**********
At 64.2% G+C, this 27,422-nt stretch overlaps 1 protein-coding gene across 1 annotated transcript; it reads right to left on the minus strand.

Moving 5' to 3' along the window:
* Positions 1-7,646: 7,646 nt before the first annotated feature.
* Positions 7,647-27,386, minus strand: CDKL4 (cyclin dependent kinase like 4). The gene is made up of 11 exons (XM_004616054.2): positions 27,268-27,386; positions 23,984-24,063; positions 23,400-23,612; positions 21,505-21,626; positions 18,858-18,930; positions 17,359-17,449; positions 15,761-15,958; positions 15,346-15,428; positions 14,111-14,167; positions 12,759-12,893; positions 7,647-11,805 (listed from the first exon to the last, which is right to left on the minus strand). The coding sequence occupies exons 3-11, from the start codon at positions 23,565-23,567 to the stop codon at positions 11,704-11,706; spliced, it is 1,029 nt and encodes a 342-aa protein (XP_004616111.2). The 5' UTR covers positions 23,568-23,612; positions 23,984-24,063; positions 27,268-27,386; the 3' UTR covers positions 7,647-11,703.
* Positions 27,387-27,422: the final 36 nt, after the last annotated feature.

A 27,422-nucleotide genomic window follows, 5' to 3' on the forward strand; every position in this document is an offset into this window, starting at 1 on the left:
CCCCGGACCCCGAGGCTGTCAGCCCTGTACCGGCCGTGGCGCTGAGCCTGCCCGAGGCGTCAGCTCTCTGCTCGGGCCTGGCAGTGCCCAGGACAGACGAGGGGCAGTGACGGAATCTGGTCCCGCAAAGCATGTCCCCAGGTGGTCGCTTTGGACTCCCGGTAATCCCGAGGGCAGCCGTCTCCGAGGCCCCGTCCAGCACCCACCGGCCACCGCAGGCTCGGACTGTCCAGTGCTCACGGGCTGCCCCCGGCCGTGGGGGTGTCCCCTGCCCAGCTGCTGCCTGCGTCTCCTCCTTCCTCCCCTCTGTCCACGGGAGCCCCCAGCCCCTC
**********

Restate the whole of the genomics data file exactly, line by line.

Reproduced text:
At 64.2% G+C, this 27,422-nt stretch overlaps 1 protein-coding gene across 1 annotated transcript; it reads right to left on the minus strand.

Moving 5' to 3' along the window:
* Positions 1-7,646: 7,646 nt before the first annotated feature.
* Positions 7,647-27,386, minus strand: CDKL4 (cyclin dependent kinase like 4). The gene is made up of 11 exons (XM_004616054.2): positions 27,268-27,386; positions 23,984-24,063; positions 23,400-23,612; positions 21,505-21,626; positions 18,858-18,930; positions 17,359-17,449; positions 15,761-15,958; positions 15,346-15,428; positions 14,111-14,167; positions 12,759-12,893; positions 7,647-11,805 (listed from the first exon to the last, which is right to left on the minus strand). The coding sequence occupies exons 3-11, from the start codon at positions 23,565-23,567 to the stop codon at positions 11,704-11,706; spliced, it is 1,029 nt and encodes a 342-aa protein (XP_004616111.2). The 5' UTR covers positions 23,568-23,612; positions 23,984-24,063; positions 27,268-27,386; the 3' UTR covers positions 7,647-11,703.
* Positions 27,387-27,422: the final 36 nt, after the last annotated feature.

A 27,422-nucleotide genomic window follows, 5' to 3' on the forward strand; every position in this document is an offset into this window, starting at 1 on the left:
CCCCGGACCCCGAGGCTGTCAGCCCTGTACCGGCCGTGGCGCTGAGCCTGCCCGAGGCGTCAGCTCTCTGCTCGGGCCTGGCAGTGCCCAGGACAGACGAGGGGCAGTGACGGAATCTGGTCCCGCAAAGCATGTCCCCAGGTGGTCGCTTTGGACTCCCGGTAATCCCGAGGGCAGCCGTCTCCGAGGCCCCGTCCAGCACCCACCGGCCACCGCAGGCTCGGACTGTCCAGTGCTCACGGGCTGCCCCCGGCCGTGGGGGTGTCCCCTGCCCAGCTGCTGCCTGCGTCTCCTCCTTCCTCCCCTCTGTCCACGGGAGCCCCCAGCCCCTC